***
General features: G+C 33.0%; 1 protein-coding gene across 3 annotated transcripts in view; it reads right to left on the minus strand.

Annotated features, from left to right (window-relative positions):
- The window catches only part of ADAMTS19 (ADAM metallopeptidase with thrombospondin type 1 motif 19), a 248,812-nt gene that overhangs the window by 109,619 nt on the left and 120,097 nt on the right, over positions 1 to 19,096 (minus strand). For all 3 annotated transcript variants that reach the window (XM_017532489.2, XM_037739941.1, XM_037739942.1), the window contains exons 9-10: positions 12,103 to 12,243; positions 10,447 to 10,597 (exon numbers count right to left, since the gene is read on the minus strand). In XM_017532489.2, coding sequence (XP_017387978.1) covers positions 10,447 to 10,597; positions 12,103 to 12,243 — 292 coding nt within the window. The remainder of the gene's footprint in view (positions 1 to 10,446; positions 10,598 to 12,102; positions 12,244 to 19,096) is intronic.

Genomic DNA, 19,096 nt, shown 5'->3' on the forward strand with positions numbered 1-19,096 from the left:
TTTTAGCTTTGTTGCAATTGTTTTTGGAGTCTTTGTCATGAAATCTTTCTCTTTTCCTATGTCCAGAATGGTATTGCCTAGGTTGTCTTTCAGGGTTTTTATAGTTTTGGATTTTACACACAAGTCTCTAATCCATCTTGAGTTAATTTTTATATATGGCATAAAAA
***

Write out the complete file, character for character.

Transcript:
General features: G+C 33.0%; 1 protein-coding gene across 3 annotated transcripts in view; it reads right to left on the minus strand.

Annotated features, from left to right (window-relative positions):
- The window catches only part of ADAMTS19 (ADAM metallopeptidase with thrombospondin type 1 motif 19), a 248,812-nt gene that overhangs the window by 109,619 nt on the left and 120,097 nt on the right, over positions 1 to 19,096 (minus strand). For all 3 annotated transcript variants that reach the window (XM_017532489.2, XM_037739941.1, XM_037739942.1), the window contains exons 9-10: positions 12,103 to 12,243; positions 10,447 to 10,597 (exon numbers count right to left, since the gene is read on the minus strand). In XM_017532489.2, coding sequence (XP_017387978.1) covers positions 10,447 to 10,597; positions 12,103 to 12,243 — 292 coding nt within the window. The remainder of the gene's footprint in view (positions 1 to 10,446; positions 10,598 to 12,102; positions 12,244 to 19,096) is intronic.

Genomic DNA, 19,096 nt, shown 5'->3' on the forward strand with positions numbered 1-19,096 from the left:
TTTTAGCTTTGTTGCAATTGTTTTTGGAGTCTTTGTCATGAAATCTTTCTCTTTTCCTATGTCCAGAATGGTATTGCCTAGGTTGTCTTTCAGGGTTTTTATAGTTTTGGATTTTACACACAAGTCTCTAATCCATCTTGAGTTAATTTTTATATATGGCATAAAAA